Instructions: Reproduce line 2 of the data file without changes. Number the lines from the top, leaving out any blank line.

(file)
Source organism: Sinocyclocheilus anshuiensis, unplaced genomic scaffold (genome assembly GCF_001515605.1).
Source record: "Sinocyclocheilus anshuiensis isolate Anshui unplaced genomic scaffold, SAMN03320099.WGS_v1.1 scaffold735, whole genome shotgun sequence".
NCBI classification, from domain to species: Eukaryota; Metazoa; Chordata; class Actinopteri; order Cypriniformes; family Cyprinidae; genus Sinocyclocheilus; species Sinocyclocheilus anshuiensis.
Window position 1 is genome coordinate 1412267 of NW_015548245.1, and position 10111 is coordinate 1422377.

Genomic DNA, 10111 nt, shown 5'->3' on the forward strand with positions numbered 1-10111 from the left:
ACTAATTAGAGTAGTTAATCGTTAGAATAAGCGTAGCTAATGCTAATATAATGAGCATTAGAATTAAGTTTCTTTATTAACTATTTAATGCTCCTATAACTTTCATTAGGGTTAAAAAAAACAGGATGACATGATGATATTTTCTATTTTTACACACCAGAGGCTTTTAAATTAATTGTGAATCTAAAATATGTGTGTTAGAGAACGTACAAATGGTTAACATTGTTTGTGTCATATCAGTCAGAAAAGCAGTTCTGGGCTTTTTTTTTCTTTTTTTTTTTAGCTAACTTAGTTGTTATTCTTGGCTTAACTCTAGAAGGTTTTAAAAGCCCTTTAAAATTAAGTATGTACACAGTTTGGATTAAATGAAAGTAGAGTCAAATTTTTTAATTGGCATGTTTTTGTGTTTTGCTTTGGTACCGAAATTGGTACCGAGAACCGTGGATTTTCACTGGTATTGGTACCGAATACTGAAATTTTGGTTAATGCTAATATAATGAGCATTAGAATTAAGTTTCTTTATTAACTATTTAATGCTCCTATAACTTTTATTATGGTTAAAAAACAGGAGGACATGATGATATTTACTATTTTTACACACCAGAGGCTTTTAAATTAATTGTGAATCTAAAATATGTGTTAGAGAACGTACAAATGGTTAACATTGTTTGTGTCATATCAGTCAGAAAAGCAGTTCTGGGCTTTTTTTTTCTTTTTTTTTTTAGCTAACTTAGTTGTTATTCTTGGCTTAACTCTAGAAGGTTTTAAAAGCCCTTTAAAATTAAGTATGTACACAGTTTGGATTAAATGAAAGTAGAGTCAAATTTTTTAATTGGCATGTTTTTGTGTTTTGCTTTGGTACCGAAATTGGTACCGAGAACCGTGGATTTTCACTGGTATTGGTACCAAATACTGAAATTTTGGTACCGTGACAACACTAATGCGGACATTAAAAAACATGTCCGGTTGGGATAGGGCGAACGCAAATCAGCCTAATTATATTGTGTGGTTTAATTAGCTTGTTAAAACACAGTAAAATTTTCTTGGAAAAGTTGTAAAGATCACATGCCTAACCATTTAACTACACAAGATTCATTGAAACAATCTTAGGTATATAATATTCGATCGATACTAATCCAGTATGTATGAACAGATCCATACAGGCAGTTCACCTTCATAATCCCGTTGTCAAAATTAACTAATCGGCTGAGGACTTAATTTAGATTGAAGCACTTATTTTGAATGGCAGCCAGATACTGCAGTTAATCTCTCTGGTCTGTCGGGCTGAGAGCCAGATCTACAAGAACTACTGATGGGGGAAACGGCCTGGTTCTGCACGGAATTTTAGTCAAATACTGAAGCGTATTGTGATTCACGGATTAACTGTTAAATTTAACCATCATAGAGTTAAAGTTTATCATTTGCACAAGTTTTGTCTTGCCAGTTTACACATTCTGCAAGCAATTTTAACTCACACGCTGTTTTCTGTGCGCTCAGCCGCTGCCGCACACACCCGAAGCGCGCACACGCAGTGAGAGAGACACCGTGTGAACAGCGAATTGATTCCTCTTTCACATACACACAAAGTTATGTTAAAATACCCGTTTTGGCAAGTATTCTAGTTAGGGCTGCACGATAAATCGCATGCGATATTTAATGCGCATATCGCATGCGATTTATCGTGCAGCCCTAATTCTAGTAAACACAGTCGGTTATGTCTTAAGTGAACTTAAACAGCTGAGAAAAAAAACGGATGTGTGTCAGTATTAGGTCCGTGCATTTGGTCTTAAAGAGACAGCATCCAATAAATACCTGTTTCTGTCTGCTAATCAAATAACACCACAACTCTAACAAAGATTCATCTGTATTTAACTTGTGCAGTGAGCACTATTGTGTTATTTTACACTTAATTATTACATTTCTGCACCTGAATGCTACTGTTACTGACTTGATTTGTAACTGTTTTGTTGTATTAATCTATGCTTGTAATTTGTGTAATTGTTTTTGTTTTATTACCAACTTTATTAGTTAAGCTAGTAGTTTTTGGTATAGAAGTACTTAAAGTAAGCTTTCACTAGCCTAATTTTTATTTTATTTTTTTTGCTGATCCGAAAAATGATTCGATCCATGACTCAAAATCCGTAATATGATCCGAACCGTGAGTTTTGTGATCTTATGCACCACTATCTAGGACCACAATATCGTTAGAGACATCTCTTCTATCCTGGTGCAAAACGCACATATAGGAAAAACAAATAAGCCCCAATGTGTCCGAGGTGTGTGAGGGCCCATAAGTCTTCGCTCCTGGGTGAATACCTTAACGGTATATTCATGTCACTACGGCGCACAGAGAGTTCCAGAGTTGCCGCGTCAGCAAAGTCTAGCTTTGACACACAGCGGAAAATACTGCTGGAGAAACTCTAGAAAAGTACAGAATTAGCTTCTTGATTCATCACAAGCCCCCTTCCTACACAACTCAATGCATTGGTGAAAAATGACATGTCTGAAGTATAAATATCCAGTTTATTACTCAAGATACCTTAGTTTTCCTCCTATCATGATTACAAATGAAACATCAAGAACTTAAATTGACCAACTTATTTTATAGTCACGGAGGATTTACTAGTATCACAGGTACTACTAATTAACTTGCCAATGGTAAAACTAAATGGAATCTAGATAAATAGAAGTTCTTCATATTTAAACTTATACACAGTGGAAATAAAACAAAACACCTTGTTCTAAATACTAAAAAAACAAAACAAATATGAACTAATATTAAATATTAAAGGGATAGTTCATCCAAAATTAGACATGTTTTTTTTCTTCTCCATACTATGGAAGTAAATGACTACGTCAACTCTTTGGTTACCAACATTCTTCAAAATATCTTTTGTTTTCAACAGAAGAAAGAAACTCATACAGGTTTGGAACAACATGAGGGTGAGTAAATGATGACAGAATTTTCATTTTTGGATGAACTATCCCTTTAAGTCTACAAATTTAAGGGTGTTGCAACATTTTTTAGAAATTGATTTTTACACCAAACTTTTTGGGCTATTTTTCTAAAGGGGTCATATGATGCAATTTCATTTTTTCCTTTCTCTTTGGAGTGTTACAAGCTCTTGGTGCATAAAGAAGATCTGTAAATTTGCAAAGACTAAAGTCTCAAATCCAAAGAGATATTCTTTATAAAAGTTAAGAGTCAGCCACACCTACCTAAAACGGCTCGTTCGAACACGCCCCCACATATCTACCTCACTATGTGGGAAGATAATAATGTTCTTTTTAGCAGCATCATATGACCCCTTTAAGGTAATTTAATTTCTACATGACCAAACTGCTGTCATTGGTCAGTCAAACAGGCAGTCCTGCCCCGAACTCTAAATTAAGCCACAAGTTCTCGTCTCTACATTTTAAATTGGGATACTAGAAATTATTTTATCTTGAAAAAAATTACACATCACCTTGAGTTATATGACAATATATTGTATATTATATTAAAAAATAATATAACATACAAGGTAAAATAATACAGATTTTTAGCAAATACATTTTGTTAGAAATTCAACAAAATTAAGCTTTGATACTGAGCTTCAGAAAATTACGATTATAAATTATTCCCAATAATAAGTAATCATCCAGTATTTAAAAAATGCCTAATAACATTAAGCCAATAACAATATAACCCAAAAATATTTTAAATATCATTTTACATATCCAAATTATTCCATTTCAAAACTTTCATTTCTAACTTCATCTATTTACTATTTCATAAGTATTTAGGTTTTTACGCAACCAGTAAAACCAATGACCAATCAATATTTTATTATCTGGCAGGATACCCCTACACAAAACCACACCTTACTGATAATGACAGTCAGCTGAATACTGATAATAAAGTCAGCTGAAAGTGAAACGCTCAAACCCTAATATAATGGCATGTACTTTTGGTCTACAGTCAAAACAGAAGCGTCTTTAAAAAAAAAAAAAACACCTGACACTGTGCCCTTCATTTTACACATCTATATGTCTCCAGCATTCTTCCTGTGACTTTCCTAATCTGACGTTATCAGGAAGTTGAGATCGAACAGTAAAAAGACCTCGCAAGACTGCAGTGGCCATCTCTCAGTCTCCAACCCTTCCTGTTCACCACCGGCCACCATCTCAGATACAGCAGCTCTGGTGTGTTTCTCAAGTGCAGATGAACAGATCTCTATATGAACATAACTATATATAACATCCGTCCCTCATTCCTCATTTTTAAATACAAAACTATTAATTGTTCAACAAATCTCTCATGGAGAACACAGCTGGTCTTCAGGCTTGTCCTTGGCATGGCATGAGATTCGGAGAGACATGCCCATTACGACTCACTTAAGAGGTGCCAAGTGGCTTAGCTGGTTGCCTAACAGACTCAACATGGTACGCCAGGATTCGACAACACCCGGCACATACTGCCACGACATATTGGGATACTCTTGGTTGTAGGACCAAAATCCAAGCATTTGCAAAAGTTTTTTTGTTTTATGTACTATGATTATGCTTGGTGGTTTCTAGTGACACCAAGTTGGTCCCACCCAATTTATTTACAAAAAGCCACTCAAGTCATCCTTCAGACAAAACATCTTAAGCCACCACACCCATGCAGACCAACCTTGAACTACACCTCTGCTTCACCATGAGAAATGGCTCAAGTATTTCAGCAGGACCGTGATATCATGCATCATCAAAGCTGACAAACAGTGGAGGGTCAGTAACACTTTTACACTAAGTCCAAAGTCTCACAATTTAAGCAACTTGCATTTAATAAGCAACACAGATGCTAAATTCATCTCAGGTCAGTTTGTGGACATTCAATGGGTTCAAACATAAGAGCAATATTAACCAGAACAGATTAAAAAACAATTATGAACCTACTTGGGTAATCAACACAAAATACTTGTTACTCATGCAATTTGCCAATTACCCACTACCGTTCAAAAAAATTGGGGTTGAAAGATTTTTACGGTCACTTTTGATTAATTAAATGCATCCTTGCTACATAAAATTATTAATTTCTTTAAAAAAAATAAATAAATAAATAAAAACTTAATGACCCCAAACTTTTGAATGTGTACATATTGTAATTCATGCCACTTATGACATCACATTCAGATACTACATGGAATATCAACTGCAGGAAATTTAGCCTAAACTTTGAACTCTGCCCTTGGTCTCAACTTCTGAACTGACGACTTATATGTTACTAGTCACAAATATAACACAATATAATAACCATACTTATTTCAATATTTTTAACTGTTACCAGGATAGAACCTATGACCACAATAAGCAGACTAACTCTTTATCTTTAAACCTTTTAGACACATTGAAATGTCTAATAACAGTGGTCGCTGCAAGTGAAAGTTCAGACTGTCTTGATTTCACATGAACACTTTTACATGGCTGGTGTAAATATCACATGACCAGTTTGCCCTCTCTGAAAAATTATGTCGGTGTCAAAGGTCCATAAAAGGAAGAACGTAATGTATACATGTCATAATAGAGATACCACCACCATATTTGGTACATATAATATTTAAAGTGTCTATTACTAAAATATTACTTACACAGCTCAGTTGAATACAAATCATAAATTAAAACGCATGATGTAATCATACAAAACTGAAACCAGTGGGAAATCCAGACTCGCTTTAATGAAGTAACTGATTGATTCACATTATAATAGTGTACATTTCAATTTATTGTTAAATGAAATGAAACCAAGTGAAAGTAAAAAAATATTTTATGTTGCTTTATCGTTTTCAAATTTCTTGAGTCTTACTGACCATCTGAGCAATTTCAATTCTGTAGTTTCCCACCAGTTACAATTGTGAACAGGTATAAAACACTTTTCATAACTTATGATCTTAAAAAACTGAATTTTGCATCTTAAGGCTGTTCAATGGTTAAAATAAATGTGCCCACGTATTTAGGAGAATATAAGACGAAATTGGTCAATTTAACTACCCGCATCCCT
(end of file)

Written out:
Source record: "Sinocyclocheilus anshuiensis isolate Anshui unplaced genomic scaffold, SAMN03320099.WGS_v1.1 scaffold735, whole genome shotgun sequence".